This is true, but you can wear enamel all you like and still avoid discoloration. Nails are porous, and they absorb the pigment in polishes. "Darker colors, especially reds, have more pigment, so they often stain your nails," says Maria Salandra, the owner of Finger Fitness, in Cliffside Park, New Jersey. The solution: Before applying polish, paint on a clear base coat, such as Essie All in One Base Coat ($9.50, essie.com), to prevent nails from absorbing pigment.

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Myth 6: You can shrink your pores.

It's actually impossible to change the size of pores, but you can make them look smaller -- and using egg whites, a beauty trick Grandma may have tried, does work. "Egg whites tighten the skin, giving the illusion of smaller pores, but it's a temporary effect," says Elizabeth McBurney, a clinical professor of dermatology at Tulane University School of Medicine, in New Orleans.

Myth 7: If you use wax to remove hair, fewer hairs will grow back.

"Wax rips the hair out at the follicles," explains Woolery-Lloyd. "And any repeated injury to the follicles over time -- we're talking 20 years -- could damage some follicles to the point that they don't grow back." So employ waxing for its ability to keep your legs smoother longer than shaving can, not for diminishing hair growth.

Myth 8: Preparation H deflates puffiness.

This is a secret of makeup artists everywhere, and there's a lot of anecdotal evidence to suggest that this hemorrhoid cream can reduce undereye baggage, but no clinical studies have been done. One of the product's ingredients, a yeast derivative that is said to reduce puffiness, is no longer found in the version that's available in the States. (The cream was reformulated in 1994.) The other ingredient that is credited with reducing inflammation is phenylephrine, which temporarily constricts blood vessels. Nevertheless, using Preparation H around the eyes can cause dry and inflamed skin, says McBurney, so use this only where it's meant to be used, south of the belt line.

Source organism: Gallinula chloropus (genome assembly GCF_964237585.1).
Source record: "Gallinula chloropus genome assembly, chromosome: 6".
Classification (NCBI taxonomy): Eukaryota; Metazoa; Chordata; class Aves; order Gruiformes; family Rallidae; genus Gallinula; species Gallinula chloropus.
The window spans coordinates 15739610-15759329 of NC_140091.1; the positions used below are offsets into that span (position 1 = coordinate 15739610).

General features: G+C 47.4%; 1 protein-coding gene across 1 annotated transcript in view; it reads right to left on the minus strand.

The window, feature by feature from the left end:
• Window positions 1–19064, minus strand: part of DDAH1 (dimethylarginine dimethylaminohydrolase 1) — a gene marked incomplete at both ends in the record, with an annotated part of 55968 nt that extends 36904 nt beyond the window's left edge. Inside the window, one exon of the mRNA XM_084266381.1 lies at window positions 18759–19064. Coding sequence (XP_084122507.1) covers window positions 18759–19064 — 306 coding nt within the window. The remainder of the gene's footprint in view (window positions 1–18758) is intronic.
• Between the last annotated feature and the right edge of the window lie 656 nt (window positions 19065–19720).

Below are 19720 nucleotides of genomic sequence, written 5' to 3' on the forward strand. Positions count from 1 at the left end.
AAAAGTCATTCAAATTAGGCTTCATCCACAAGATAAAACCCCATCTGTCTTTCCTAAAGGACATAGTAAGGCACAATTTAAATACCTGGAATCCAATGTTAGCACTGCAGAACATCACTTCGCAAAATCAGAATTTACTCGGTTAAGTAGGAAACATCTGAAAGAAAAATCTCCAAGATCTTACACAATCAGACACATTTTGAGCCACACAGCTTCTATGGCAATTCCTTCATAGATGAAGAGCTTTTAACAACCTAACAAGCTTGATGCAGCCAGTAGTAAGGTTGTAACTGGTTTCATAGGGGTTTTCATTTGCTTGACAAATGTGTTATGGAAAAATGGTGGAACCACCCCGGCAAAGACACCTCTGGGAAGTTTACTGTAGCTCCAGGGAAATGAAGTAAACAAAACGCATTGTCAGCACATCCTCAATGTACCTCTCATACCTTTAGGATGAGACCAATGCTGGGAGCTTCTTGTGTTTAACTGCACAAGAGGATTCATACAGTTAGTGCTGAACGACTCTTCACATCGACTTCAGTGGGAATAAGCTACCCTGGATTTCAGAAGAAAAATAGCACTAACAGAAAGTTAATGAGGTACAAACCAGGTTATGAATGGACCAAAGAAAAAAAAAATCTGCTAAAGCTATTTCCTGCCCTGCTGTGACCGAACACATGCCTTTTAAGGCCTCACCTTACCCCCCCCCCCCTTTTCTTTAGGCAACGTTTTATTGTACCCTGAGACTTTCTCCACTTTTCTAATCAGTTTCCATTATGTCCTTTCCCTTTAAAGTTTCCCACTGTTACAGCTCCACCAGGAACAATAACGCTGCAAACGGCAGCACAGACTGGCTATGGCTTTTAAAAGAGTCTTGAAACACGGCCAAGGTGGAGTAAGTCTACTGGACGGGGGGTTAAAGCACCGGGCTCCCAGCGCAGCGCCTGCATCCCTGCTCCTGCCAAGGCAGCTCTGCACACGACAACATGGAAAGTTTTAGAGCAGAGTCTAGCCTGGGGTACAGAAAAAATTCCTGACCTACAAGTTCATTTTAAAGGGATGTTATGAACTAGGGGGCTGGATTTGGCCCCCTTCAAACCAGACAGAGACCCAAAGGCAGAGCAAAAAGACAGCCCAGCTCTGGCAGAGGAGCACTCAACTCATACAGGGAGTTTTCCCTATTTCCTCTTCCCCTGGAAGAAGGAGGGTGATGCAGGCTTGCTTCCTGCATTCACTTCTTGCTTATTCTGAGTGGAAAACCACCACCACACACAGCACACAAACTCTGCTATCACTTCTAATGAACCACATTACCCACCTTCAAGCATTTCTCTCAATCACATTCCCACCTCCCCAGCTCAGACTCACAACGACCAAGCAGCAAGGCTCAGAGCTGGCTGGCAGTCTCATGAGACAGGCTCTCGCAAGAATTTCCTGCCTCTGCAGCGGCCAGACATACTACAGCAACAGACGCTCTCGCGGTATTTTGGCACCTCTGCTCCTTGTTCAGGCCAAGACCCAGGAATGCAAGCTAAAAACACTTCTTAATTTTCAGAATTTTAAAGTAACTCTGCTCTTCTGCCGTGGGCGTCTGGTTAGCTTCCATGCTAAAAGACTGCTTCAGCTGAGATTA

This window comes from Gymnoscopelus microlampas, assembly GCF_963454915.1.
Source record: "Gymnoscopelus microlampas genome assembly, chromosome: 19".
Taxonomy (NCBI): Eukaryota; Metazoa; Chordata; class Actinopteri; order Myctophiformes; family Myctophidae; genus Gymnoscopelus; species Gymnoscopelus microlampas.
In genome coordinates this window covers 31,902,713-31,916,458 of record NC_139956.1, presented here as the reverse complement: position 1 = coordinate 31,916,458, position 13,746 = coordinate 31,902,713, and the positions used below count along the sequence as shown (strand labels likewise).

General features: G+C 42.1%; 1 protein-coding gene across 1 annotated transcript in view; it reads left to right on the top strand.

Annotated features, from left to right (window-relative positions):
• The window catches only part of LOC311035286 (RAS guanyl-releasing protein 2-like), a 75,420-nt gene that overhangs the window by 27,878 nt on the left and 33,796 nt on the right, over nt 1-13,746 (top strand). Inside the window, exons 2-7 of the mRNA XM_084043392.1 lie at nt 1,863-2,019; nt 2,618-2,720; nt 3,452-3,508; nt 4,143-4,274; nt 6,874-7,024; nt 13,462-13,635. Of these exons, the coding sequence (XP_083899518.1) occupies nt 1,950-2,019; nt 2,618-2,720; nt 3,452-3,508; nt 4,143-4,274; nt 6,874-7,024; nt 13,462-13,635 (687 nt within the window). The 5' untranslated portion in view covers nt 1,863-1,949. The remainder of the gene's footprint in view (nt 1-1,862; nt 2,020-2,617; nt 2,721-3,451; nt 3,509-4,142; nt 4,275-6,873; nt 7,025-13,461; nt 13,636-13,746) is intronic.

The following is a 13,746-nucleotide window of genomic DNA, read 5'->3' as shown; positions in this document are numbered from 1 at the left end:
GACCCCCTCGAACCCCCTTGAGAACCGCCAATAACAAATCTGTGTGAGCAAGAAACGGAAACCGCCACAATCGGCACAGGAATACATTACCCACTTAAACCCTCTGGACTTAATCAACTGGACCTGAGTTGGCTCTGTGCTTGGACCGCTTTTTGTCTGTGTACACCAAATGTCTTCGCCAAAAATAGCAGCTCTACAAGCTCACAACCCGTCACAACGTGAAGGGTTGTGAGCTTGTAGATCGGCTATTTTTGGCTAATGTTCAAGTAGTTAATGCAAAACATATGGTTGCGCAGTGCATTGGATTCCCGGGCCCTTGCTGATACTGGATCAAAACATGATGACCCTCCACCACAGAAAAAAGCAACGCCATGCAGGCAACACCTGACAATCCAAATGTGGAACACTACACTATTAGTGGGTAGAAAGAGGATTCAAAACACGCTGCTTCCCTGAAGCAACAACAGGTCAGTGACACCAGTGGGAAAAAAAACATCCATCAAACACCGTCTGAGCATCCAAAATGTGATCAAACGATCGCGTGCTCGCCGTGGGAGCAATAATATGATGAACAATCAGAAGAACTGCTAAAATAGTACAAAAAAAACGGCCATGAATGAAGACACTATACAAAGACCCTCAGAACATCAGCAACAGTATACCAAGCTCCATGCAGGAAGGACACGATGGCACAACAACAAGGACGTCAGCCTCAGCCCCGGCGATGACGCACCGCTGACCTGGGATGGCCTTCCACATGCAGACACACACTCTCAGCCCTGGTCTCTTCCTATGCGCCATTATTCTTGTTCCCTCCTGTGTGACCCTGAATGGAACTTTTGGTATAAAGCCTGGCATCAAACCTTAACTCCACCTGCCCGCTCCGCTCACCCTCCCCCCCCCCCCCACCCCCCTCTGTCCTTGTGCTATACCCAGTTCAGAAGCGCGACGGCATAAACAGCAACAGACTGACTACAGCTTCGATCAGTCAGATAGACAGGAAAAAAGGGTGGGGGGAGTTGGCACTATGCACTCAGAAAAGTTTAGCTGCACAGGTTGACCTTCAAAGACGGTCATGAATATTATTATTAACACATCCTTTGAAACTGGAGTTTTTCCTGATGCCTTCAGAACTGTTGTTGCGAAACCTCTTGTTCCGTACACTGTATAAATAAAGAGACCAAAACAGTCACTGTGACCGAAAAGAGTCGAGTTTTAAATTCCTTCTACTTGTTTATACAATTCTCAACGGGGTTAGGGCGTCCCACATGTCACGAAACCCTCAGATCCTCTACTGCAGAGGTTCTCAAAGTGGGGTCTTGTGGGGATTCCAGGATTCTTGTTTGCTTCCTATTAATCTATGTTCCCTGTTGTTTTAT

Myth 9: Rubbing your eyes creates wrinkles.

You won't get crow's-feet just from kneading your eyes when you're tired, says Frank. But the tug of gravity and the repetitive movement of facial muscles, as in smiling or frowning, can break down the collagen in your skin and create wrinkles over time. So that silly taunt you heard as a child -- "If you keep making that face, it will freeze that way" -- has merit.

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Myth 10: Applying cocoa butter or olive oil will stop stretch marks.

Sadly, this isn't true. Stretch marks occur when skin expands quickly (as in pregnancy), breaking the collagen and elastin fibers that normally support it. Or they're simply luck of the genetic draw. "Stretch marks are formed below the top layer of skin, where the cocoa butter and olive oil can't reach," says McBurney. The most either can do is quell the itching that occurs when skin expands.

Myth 11: Brushing your hair 100 strokes a day will make it shine.

Marcia Brady, it turns out, was overzealous in her beauty routine. "One hundred strokes is too much," says Christopher Mackin, a trichologist (someone who studies hair) at the Gil Ferrer Salon, in New York City. "You'll do more damage than good." Hair will break if you tug on it too much. However, gentle brushing -- a few strokes here and there -- will make hair shine by distributing the natural oils from the scalp down the hair shafts and flattening the cuticles to make them reflect more light. More significant, light brushing removes impurities and stimulates blood flow to the scalp, which nourishes hair follicles and keeps them healthy.

Myth 12: Tanning or dotting on toothpaste can help get rid of pimples.